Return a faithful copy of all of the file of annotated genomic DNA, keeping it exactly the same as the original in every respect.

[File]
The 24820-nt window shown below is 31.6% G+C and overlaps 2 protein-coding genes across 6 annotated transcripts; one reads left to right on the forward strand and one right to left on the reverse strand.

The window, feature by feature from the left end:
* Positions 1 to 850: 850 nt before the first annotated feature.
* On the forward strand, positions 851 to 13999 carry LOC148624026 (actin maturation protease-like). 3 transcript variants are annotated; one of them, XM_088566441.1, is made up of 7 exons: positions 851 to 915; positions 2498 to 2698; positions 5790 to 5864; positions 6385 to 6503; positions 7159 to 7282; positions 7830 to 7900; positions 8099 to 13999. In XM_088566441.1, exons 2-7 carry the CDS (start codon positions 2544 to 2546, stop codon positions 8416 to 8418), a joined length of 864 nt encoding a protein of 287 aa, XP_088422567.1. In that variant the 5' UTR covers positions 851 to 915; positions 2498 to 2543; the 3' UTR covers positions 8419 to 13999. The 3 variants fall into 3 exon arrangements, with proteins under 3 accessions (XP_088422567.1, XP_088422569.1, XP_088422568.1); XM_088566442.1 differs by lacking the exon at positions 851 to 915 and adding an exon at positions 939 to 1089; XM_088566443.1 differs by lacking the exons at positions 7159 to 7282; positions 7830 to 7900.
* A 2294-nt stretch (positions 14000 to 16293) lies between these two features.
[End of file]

The 24820-nt window shown below is 31.6% G+C and overlaps 2 protein-coding genes across 6 annotated transcripts; one reads left to right on the forward strand and one right to left on the reverse strand.

The window, feature by feature from the left end:
* Positions 1 to 850: 850 nt before the first annotated feature.
* On the forward strand, positions 851 to 13999 carry LOC148624026 (actin maturation protease-like). 3 transcript variants are annotated; one of them, XM_088566441.1, is made up of 7 exons: positions 851 to 915; positions 2498 to 2698; positions 5790 to 5864; positions 6385 to 6503; positions 7159 to 7282; positions 7830 to 7900; positions 8099 to 13999. In XM_088566441.1, exons 2-7 carry the CDS (start codon positions 2544 to 2546, stop codon positions 8416 to 8418), a joined length of 864 nt encoding a protein of 287 aa, XP_088422567.1. In that variant the 5' UTR covers positions 851 to 915; positions 2498 to 2543; the 3' UTR covers positions 8419 to 13999. The 3 variants fall into 3 exon arrangements, with proteins under 3 accessions (XP_088422567.1, XP_088422569.1, XP_088422568.1); XM_088566442.1 differs by lacking the exon at positions 851 to 915 and adding an exon at positions 939 to 1089; XM_088566443.1 differs by lacking the exons at positions 7159 to 7282; positions 7830 to 7900.
* A 2294-nt stretch (positions 14000 to 16293) lies between these two features.